[September 28-October 4, 2020] Foul-mouthed parrots, the wonderful way to $1 million, and high-speed garbage—all round-up in this week’s weird news from Ripley’s Believe It or Not!
Birds of a Feather Curse Together
Five African gray parrots at the Lincolnshire Wildlife Centre were separated this week after encouraging each other to swear. Although the park received no complaints about foul-mouthed friends and their antics, zookeepers thought it was best to separate the troublemakers to prevent them from ruffling the feathers of younger visitors. The park’s CEO, Steve Nichols, said the behavior was noticed quickly, and that, while it’s common for parrots to swear, the park has “never had five at the same time.” Billy, Eric, Tyson, Jade, and Elsie have been relocated to different zoo areas in hopes that they will acclimate to their surroundings and start mimicking the more appropriate, natural calls of other birds in their colony. Nichols acknowledged the humor in the situation, saying, “When a parrot tells you to f*** off, it amuses people very highly. It’s brought a big smile to a really long year.”
The Most Wonderful Way to $1 Million
Now through December 7th, you have the chance to not only help the environment, but make a million dollars while you do it! The California juice company, The Wonderful Co. is seeking a new innovative way to dispose the skins of their pomegranate fruits. To claim the million dollar prize, one must submit a plan to the company outlining a way they can remove the 500,000 tons of pomegranate husks they go through each year. Each pitch will be put through a four-stage review process before the final plan is chosen. Should yours make it to the first place podium, consider yourself a millionaire!
The High-Speed Vehicle We’ve All Been Waiting For
English design engineer Andy Jennings set a world record this week with the high-speed vehicle we’ve all been waiting for: the trash can! Jennings, of York, England, competed in the Straightliners Land Speed Record event at Elvington airfield, where he wasted no time setting the record for the World’s Fastest Trash Can. Jennings turned garbage into gold using parts of an electronic scooter and a motorcycle engine to construct a vehicle that reached speeds over 43 miles per hour!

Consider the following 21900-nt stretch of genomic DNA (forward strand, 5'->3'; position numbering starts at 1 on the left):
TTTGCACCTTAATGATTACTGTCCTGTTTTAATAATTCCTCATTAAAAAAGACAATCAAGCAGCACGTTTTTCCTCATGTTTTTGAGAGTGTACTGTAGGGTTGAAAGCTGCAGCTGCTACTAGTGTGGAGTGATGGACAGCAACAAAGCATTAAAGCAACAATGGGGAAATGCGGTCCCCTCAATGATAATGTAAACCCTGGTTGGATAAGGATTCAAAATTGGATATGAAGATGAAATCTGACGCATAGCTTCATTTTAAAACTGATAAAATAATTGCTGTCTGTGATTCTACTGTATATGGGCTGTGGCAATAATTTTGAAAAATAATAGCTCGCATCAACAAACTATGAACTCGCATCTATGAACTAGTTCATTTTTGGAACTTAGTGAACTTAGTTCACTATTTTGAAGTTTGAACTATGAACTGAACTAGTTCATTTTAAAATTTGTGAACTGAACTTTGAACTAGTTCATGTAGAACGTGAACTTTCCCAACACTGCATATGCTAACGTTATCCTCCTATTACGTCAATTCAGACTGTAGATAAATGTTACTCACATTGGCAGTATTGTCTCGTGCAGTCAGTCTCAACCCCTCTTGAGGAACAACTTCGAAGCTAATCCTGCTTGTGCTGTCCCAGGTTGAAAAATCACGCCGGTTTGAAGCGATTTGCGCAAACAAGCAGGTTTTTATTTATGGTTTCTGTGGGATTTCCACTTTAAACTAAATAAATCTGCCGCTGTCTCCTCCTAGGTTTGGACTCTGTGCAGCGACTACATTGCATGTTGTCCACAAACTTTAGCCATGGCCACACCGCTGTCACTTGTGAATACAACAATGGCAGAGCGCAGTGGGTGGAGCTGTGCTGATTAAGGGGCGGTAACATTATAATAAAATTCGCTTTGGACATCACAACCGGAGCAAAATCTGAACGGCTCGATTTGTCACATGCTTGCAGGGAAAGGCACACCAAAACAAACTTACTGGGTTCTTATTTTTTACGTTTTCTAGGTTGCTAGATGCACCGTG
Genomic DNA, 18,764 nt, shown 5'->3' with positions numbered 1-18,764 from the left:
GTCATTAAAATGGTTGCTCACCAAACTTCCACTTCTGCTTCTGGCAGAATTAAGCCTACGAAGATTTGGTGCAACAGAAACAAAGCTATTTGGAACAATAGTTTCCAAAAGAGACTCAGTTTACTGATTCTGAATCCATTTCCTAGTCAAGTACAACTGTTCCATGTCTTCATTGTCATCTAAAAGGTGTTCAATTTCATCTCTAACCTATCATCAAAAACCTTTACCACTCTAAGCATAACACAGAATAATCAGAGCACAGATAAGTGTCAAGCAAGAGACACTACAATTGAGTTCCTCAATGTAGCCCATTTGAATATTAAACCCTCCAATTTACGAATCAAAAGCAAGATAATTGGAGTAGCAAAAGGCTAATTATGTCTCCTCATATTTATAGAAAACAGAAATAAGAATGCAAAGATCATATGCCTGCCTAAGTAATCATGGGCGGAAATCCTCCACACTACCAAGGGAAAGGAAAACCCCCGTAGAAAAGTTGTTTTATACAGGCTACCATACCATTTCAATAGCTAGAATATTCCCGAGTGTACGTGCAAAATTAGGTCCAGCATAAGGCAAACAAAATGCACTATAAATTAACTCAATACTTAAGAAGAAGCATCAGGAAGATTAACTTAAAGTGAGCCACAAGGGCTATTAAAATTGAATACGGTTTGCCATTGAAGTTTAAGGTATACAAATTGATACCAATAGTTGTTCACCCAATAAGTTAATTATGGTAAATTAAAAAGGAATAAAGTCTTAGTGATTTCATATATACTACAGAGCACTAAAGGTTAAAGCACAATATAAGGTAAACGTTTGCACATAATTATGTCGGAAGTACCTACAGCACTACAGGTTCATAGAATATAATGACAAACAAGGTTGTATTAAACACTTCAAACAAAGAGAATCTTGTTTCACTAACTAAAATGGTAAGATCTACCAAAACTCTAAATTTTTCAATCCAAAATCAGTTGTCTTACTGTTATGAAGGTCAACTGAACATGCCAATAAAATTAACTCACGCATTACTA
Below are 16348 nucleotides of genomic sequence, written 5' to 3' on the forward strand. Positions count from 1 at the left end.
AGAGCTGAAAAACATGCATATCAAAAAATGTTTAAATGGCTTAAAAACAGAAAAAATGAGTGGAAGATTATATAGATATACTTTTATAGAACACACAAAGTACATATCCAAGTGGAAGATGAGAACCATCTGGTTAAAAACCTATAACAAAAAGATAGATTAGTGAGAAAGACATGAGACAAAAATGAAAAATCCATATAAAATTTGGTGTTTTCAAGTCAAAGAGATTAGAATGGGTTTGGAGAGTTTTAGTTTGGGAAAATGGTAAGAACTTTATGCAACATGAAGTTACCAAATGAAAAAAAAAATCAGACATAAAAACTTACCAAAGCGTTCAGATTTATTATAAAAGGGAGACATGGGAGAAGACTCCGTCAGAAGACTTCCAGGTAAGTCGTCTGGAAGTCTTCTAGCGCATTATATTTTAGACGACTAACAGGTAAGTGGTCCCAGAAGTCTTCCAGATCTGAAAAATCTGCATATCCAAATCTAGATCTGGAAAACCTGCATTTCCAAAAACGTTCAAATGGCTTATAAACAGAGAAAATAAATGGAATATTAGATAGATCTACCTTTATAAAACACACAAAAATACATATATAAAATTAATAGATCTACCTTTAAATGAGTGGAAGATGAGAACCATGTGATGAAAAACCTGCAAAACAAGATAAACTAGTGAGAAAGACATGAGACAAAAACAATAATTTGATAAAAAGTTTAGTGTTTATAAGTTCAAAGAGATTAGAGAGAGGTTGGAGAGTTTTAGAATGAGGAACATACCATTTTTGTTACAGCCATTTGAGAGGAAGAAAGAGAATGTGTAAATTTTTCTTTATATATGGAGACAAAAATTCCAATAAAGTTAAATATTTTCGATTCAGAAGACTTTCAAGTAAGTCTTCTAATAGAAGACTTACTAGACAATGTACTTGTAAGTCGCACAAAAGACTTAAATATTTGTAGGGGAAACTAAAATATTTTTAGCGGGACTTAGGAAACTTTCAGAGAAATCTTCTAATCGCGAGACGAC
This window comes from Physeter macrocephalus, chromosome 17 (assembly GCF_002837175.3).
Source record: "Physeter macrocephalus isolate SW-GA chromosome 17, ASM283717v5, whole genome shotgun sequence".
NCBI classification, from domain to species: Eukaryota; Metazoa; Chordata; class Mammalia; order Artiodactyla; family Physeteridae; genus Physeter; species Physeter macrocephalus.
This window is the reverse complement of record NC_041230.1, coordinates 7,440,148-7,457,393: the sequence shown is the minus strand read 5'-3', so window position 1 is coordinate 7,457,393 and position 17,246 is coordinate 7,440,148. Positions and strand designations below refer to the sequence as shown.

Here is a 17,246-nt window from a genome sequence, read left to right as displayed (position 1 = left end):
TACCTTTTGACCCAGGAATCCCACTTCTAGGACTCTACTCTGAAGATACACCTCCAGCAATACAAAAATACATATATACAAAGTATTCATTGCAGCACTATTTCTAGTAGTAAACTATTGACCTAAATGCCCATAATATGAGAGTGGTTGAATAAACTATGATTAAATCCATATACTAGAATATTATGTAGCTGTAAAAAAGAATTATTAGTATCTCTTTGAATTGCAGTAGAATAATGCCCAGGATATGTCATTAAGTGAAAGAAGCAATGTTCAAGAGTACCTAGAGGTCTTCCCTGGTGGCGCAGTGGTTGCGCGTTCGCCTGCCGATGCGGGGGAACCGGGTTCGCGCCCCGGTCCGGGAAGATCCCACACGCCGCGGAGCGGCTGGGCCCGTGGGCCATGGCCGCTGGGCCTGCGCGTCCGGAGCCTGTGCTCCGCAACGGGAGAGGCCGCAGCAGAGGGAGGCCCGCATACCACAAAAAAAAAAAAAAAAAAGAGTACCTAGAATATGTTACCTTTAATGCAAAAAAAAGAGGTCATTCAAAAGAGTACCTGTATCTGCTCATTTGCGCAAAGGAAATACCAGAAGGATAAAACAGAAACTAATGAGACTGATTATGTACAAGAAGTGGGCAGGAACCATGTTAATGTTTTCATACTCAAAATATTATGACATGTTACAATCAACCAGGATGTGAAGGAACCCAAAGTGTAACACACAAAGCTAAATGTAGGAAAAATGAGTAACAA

NASA Astronauts Take Voting to Another Level
Have you heard the one about how astronauts vote? They planet ahead! Staying distanced while voting has been a hot topic this year, but that’s no issue for NASA astronaut, Kate Rubins, who intends to cast her ballot from space! Rubins is currently in Russia preparing to take off to the International Space Station where she’ll be staying for six months after her mid-October launch. Rubins and three other U.S. astronauts will vote using an electronic ballot that Johnson Space Center’s Mission Control will forward to the space station. They will fill out their ballots at the same time as those voting on Earth, then send it straight to the County Clerk’s Office via email to be recorded. “It’s critical to participate in our democracy,” said Rubins. “We consider it an honor to be able to vote from space.”
A Rat Among Men
A heroic rat has redeemed his species’ bad reputation by earning a gold medal for his exceptional work in discovering landmines and saving lives in Cambodia! Magawa, an African-Giant Pouched Rat, was awarded the PDSA’s Gold Medal after sniffing out 39 landmines and 28 other unexploded items throughout his career. People’s Dispensary for Sick Animals (PDSA), a British veterinary charity, presented Magawa with a tiny gold medal that reads, “For animal gallantry or devotion of duty.” The well-earned award is the animal equivalent of the Medal of Valor here in the United States. While undergoing training by APOPO, a Belgium-based organization, Magawa learned to use his memory and sense of smell to detect landmines. According to Christophe Cox, chief executive of APOPO, “Rats ignore scrap metal and only sniff out explosives, making them fast and efficient landmine detectors.” Whereas humans with metal detectors can search an area the size of a tennis court in four days, rats like Magawa can do it in 30 minutes all by themselves! “Magawa’s work directly saves and changes the lives of men, women, and children who are impacted by these landmines. Every discovery he makes reduces the risk of injury or death for local people,” said PDSA director general Jan McLoughlin. Three cheers for Magawa!
Big congratulations to Magawa, a Tanzanian rat just awarded gold medal for “life-saving bravery” for his work detecting 39 dangerous land mines and 28 explosives in Cambodia
Born in 2014 pic.twitter.com/y4FpWlVtrw
— Africa story Live (@AfricaStoryLive) September 28, 2020
By Meghan Yani, contributor for Ripleys.com